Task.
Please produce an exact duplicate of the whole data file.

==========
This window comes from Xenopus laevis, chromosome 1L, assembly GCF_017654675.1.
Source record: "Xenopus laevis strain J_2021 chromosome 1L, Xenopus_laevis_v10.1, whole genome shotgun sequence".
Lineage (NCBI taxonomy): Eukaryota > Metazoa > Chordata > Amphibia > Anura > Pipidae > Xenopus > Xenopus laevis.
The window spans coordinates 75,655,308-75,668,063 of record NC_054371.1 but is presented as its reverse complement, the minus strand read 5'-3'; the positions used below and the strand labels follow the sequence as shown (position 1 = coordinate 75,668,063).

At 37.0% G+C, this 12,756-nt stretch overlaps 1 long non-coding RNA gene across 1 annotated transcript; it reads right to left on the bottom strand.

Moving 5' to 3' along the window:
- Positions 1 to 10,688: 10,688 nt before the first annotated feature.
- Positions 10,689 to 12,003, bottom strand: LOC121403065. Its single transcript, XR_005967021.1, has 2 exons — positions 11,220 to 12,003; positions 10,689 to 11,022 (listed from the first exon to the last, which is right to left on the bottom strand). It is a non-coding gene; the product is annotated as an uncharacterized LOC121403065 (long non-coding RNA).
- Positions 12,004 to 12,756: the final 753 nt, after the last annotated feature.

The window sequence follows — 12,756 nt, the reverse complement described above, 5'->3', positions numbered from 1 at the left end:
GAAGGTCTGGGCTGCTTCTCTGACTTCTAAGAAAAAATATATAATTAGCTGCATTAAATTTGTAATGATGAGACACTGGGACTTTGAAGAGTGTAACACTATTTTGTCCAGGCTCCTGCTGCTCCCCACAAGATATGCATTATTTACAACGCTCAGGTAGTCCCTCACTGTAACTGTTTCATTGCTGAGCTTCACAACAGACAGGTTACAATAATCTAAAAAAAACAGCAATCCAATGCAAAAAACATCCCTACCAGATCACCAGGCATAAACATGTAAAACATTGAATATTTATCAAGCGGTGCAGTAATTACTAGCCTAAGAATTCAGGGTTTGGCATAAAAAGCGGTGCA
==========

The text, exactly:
This window comes from Xenopus laevis, chromosome 1L, assembly GCF_017654675.1.
Source record: "Xenopus laevis strain J_2021 chromosome 1L, Xenopus_laevis_v10.1, whole genome shotgun sequence".
Lineage (NCBI taxonomy): Eukaryota > Metazoa > Chordata > Amphibia > Anura > Pipidae > Xenopus > Xenopus laevis.
The window spans coordinates 75,655,308-75,668,063 of record NC_054371.1 but is presented as its reverse complement, the minus strand read 5'-3'; the positions used below and the strand labels follow the sequence as shown (position 1 = coordinate 75,668,063).

At 37.0% G+C, this 12,756-nt stretch overlaps 1 long non-coding RNA gene across 1 annotated transcript; it reads right to left on the bottom strand.

Moving 5' to 3' along the window:
- Positions 1 to 10,688: 10,688 nt before the first annotated feature.
- Positions 10,689 to 12,003, bottom strand: LOC121403065. Its single transcript, XR_005967021.1, has 2 exons — positions 11,220 to 12,003; positions 10,689 to 11,022 (listed from the first exon to the last, which is right to left on the bottom strand). It is a non-coding gene; the product is annotated as an uncharacterized LOC121403065 (long non-coding RNA).
- Positions 12,004 to 12,756: the final 753 nt, after the last annotated feature.

The window sequence follows — 12,756 nt, the reverse complement described above, 5'->3', positions numbered from 1 at the left end:
GAAGGTCTGGGCTGCTTCTCTGACTTCTAAGAAAAAATATATAATTAGCTGCATTAAATTTGTAATGATGAGACACTGGGACTTTGAAGAGTGTAACACTATTTTGTCCAGGCTCCTGCTGCTCCCCACAAGATATGCATTATTTACAACGCTCAGGTAGTCCCTCACTGTAACTGTTTCATTGCTGAGCTTCACAACAGACAGGTTACAATAATCTAAAAAAAACAGCAATCCAATGCAAAAAACATCCCTACCAGATCACCAGGCATAAACATGTAAAACATTGAATATTTATCAAGCGGTGCAGTAATTACTAGCCTAAGAATTCAGGGTTTGGCATAAAAAGCGGTGCA